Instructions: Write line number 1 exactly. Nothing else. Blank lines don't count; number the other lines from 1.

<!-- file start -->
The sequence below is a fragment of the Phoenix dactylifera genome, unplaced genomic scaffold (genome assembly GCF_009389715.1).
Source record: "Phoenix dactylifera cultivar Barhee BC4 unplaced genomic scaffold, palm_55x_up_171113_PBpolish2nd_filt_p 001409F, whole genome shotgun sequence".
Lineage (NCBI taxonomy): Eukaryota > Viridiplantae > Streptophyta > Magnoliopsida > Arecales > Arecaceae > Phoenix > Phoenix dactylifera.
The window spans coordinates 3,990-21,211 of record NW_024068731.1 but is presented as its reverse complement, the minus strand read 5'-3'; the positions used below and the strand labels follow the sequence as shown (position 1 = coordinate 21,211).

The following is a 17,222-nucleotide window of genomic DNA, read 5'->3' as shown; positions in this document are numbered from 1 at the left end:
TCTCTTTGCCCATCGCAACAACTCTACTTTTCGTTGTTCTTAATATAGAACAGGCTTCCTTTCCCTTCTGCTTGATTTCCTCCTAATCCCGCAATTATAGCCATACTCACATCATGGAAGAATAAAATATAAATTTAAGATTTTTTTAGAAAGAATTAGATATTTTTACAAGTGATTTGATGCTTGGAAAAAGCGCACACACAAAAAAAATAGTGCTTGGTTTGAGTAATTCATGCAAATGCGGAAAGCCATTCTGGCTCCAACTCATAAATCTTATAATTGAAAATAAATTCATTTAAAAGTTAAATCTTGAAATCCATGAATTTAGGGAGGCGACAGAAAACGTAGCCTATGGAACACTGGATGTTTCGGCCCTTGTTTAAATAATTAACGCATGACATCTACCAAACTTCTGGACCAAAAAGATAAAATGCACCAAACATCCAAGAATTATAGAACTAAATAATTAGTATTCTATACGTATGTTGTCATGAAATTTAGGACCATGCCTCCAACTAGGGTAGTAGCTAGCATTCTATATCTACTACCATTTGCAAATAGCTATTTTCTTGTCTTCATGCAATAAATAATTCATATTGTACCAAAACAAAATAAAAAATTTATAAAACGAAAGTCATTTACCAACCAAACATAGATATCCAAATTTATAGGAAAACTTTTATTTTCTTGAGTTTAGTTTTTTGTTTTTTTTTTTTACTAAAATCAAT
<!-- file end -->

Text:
The sequence below is a fragment of the Phoenix dactylifera genome, unplaced genomic scaffold (genome assembly GCF_009389715.1).